James Martin asks guest 'how the hell do you make vegan meringue'
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James Martin lost a whopping five stone when competing on Strictly Come Dancing in 2005. He has stayed slim over the years with a few simple healthy diet changes, whilst still enjoying decadent and delicious foods.
As well as cutting out fizzing drinks and filling up water, how does James Martin stay slim, especially as he spends so much time in the kitchen?
The key is not to avoid temptation, but to get cooking up a storm with healthy ingredients.
On his mission to lose weight and stay trim, he said: “I decided to examine my diet and I made a conscious decision to cook fresh food at home. I no longer stuff my face with really bad things such as takeaway pizza, Mars bars and fizzy soft drinks, which I used to have tons of during my working day, just like almost every other chef in the country.
“Now I eat fish twice a week as well as loads of vegetables and fresh fruit.”
The chef even fronted a campaign encouraging the nation to eat more omega-3 fatty acids, with at least one portion of oily fish every week.
These have a whole host of benefits, including lowering blood pressure, reducing the likelihood of heart attacks and strokes, and reducing the chance of abnormal health rhythm – so dieters should start eating their salmon, mackerel, sardines, and nuts and seeds.
James stated: “Six ounces or 140g a week isn’t a massive amount.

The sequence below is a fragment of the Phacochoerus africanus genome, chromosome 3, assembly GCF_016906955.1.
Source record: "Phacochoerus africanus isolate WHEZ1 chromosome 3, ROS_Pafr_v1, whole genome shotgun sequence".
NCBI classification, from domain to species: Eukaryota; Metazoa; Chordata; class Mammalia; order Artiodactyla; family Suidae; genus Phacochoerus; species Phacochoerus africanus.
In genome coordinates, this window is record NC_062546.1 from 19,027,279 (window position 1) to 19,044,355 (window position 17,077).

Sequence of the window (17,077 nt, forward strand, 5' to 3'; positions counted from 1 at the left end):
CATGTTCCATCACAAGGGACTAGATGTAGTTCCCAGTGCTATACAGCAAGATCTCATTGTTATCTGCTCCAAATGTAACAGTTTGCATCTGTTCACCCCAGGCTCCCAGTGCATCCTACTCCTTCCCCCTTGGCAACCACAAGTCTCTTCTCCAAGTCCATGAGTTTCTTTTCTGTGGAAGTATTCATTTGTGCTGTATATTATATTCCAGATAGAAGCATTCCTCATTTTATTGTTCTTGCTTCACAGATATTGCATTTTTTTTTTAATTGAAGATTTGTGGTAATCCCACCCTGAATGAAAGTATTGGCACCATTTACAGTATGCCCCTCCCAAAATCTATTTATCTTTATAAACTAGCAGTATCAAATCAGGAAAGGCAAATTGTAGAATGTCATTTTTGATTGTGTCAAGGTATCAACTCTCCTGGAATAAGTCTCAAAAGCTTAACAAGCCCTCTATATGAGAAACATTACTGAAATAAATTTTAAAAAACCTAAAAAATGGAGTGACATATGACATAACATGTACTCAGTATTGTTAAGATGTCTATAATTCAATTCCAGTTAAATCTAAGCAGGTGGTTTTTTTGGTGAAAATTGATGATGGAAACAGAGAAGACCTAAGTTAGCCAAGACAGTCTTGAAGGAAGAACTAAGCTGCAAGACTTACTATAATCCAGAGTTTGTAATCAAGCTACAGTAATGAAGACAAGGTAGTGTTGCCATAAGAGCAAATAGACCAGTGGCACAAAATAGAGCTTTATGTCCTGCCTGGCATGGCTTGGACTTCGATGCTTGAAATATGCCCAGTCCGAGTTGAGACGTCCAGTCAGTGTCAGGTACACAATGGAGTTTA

“Yet 70-per cent of us don’t eat fish at all,” he told The Herald.
The chef hopes to dispel the myth that healthy eating is for the well-off.
“To say that good food is elitist is just tosh. Good food is simply cooked food – it’s not rocket science. You don’t have to be a Gordon Ramsay to cook yourself a healthy meal. What could be simpler than pan-frying a little bit of salmon and serving it with some great new potatoes and seasonal veg?”
He continued: “A good healthy diet is a combination of fruit, vegetables, meat and fish, and with exercise you’ll keep the weight off.”
People overcomplicate it, but it truly is that simple.
Dieters can even enjoy decadent ingredients usually considered ‘bad’ in the dieting world.
Talking about weight gain, James revealed: “It’s not the butter consumption.
“It’s the ready-made food, it’s the packet food, the hidden salt, hidden fat – that’s the problem in this country.
“It’s not the butter in a butter block, or butter you put on your toast.”
Slimmers can see huge changes just by putting away the takeaway menu and grabbing some fresh, nutritious ingredients from the supermarket.
James admitted that the nation’s diet is not very good: “Despite cheap travel to European countries, we are still a nation of animal fat-loving people. We might admire the Mediterranean diet but we don’t eat the way the French, Spanish or Italians eat.”
The Mediterranean diet, which weight loss guru Dr Michael Mosley also promotes, is high in vegetables, fruits, legumes, nuts, beans, cereals, grains, fish, and unsaturated fats such as olive oil and avocado, with a low intake of meat and dairy.
Standing tall at 6’4, the self-confessed “big bloke” revealed why being overweight simply isn’t an option for him: “My dad likes his food deep-fried with lots of butter but he doesn’t like running it off. I don’t do much exercise either. When you’re a big bloke like my grandfather, father and me, it’s not as easy to stay fit as it is for someone who’s a bit smaller.
“One of the sad things is that heart disease is actually preventable, and yet nearly 2.5 million people have it and 120,000 of us die of it every year.”
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